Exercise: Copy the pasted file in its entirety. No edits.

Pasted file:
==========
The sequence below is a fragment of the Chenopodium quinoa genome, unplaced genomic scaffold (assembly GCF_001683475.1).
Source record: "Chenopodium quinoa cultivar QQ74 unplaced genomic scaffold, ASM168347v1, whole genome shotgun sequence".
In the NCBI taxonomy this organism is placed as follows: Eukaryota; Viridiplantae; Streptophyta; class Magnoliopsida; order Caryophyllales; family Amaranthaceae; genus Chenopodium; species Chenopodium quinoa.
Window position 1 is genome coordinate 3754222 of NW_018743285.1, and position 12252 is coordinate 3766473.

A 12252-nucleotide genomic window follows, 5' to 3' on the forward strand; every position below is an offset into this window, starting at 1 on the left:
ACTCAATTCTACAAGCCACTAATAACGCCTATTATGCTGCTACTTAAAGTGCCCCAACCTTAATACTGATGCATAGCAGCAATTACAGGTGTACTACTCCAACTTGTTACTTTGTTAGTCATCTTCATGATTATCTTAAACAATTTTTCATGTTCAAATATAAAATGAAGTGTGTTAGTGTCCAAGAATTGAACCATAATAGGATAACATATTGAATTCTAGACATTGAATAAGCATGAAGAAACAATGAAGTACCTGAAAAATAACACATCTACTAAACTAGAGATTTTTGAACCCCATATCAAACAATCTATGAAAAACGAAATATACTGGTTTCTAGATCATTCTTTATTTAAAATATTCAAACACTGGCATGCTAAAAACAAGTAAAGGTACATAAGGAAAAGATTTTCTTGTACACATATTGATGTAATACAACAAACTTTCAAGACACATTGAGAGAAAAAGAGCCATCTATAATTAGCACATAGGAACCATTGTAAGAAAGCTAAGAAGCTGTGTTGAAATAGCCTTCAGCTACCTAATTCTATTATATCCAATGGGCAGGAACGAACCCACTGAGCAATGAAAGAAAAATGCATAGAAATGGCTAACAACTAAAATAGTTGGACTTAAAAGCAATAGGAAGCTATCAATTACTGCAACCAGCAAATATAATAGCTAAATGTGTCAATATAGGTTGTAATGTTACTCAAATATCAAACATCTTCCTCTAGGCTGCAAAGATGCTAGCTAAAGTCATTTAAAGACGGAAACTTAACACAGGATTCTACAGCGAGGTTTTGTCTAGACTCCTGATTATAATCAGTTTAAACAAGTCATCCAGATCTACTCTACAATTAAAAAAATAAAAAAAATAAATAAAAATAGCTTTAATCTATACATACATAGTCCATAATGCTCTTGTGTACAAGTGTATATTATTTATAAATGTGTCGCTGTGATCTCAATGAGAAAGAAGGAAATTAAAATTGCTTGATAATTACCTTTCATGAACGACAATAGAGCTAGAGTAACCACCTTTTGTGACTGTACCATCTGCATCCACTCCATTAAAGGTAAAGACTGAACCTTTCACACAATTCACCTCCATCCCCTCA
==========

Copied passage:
The sequence below is a fragment of the Chenopodium quinoa genome, unplaced genomic scaffold (assembly GCF_001683475.1).
Source record: "Chenopodium quinoa cultivar QQ74 unplaced genomic scaffold, ASM168347v1, whole genome shotgun sequence".
In the NCBI taxonomy this organism is placed as follows: Eukaryota; Viridiplantae; Streptophyta; class Magnoliopsida; order Caryophyllales; family Amaranthaceae; genus Chenopodium; species Chenopodium quinoa.
Window position 1 is genome coordinate 3754222 of NW_018743285.1, and position 12252 is coordinate 3766473.

A 12252-nucleotide genomic window follows, 5' to 3' on the forward strand; every position below is an offset into this window, starting at 1 on the left:
ACTCAATTCTACAAGCCACTAATAACGCCTATTATGCTGCTACTTAAAGTGCCCCAACCTTAATACTGATGCATAGCAGCAATTACAGGTGTACTACTCCAACTTGTTACTTTGTTAGTCATCTTCATGATTATCTTAAACAATTTTTCATGTTCAAATATAAAATGAAGTGTGTTAGTGTCCAAGAATTGAACCATAATAGGATAACATATTGAATTCTAGACATTGAATAAGCATGAAGAAACAATGAAGTACCTGAAAAATAACACATCTACTAAACTAGAGATTTTTGAACCCCATATCAAACAATCTATGAAAAACGAAATATACTGGTTTCTAGATCATTCTTTATTTAAAATATTCAAACACTGGCATGCTAAAAACAAGTAAAGGTACATAAGGAAAAGATTTTCTTGTACACATATTGATGTAATACAACAAACTTTCAAGACACATTGAGAGAAAAAGAGCCATCTATAATTAGCACATAGGAACCATTGTAAGAAAGCTAAGAAGCTGTGTTGAAATAGCCTTCAGCTACCTAATTCTATTATATCCAATGGGCAGGAACGAACCCACTGAGCAATGAAAGAAAAATGCATAGAAATGGCTAACAACTAAAATAGTTGGACTTAAAAGCAATAGGAAGCTATCAATTACTGCAACCAGCAAATATAATAGCTAAATGTGTCAATATAGGTTGTAATGTTACTCAAATATCAAACATCTTCCTCTAGGCTGCAAAGATGCTAGCTAAAGTCATTTAAAGACGGAAACTTAACACAGGATTCTACAGCGAGGTTTTGTCTAGACTCCTGATTATAATCAGTTTAAACAAGTCATCCAGATCTACTCTACAATTAAAAAAATAAAAAAAATAAATAAAAATAGCTTTAATCTATACATACATAGTCCATAATGCTCTTGTGTACAAGTGTATATTATTTATAAATGTGTCGCTGTGATCTCAATGAGAAAGAAGGAAATTAAAATTGCTTGATAATTACCTTTCATGAACGACAATAGAGCTAGAGTAACCACCTTTTGTGACTGTACCATCTGCATCCACTCCATTAAAGGTAAAGACTGAACCTTTCACACAATTCACCTCCATCCCCTCA